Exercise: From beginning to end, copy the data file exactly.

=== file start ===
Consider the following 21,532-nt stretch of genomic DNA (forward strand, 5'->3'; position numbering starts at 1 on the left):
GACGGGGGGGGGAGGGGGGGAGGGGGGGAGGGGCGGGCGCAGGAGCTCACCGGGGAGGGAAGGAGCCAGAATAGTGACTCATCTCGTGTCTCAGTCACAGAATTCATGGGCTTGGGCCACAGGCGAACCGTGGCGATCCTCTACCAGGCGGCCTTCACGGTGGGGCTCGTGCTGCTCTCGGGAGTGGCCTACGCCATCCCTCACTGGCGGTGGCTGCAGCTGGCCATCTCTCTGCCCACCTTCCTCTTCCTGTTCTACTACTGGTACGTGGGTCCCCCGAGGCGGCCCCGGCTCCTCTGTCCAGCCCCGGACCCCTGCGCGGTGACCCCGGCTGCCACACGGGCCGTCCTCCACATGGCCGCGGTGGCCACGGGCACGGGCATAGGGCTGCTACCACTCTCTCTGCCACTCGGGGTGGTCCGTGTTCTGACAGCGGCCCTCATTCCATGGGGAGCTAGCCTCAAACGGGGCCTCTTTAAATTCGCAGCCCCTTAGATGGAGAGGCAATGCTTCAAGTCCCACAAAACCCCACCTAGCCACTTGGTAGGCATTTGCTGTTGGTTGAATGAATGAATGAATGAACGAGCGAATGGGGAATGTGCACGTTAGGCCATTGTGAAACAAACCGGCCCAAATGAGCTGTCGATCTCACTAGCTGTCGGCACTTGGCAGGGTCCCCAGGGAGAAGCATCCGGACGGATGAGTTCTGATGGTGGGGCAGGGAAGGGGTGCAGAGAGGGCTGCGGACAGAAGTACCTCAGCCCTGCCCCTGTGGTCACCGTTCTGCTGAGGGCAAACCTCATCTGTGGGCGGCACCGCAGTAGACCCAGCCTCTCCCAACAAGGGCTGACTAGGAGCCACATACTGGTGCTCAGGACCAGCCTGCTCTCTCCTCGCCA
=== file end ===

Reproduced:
Consider the following 21,532-nt stretch of genomic DNA (forward strand, 5'->3'; position numbering starts at 1 on the left):
GACGGGGGGGGGAGGGGGGGAGGGGGGGAGGGGCGGGCGCAGGAGCTCACCGGGGAGGGAAGGAGCCAGAATAGTGACTCATCTCGTGTCTCAGTCACAGAATTCATGGGCTTGGGCCACAGGCGAACCGTGGCGATCCTCTACCAGGCGGCCTTCACGGTGGGGCTCGTGCTGCTCTCGGGAGTGGCCTACGCCATCCCTCACTGGCGGTGGCTGCAGCTGGCCATCTCTCTGCCCACCTTCCTCTTCCTGTTCTACTACTGGTACGTGGGTCCCCCGAGGCGGCCCCGGCTCCTCTGTCCAGCCCCGGACCCCTGCGCGGTGACCCCGGCTGCCACACGGGCCGTCCTCCACATGGCCGCGGTGGCCACGGGCACGGGCATAGGGCTGCTACCACTCTCTCTGCCACTCGGGGTGGTCCGTGTTCTGACAGCGGCCCTCATTCCATGGGGAGCTAGCCTCAAACGGGGCCTCTTTAAATTCGCAGCCCCTTAGATGGAGAGGCAATGCTTCAAGTCCCACAAAACCCCACCTAGCCACTTGGTAGGCATTTGCTGTTGGTTGAATGAATGAATGAATGAACGAGCGAATGGGGAATGTGCACGTTAGGCCATTGTGAAACAAACCGGCCCAAATGAGCTGTCGATCTCACTAGCTGTCGGCACTTGGCAGGGTCCCCAGGGAGAAGCATCCGGACGGATGAGTTCTGATGGTGGGGCAGGGAAGGGGTGCAGAGAGGGCTGCGGACAGAAGTACCTCAGCCCTGCCCCTGTGGTCACCGTTCTGCTGAGGGCAAACCTCATCTGTGGGCGGCACCGCAGTAGACCCAGCCTCTCCCAACAAGGGCTGACTAGGAGCCACATACTGGTGCTCAGGACCAGCCTGCTCTCTCCTCGCCA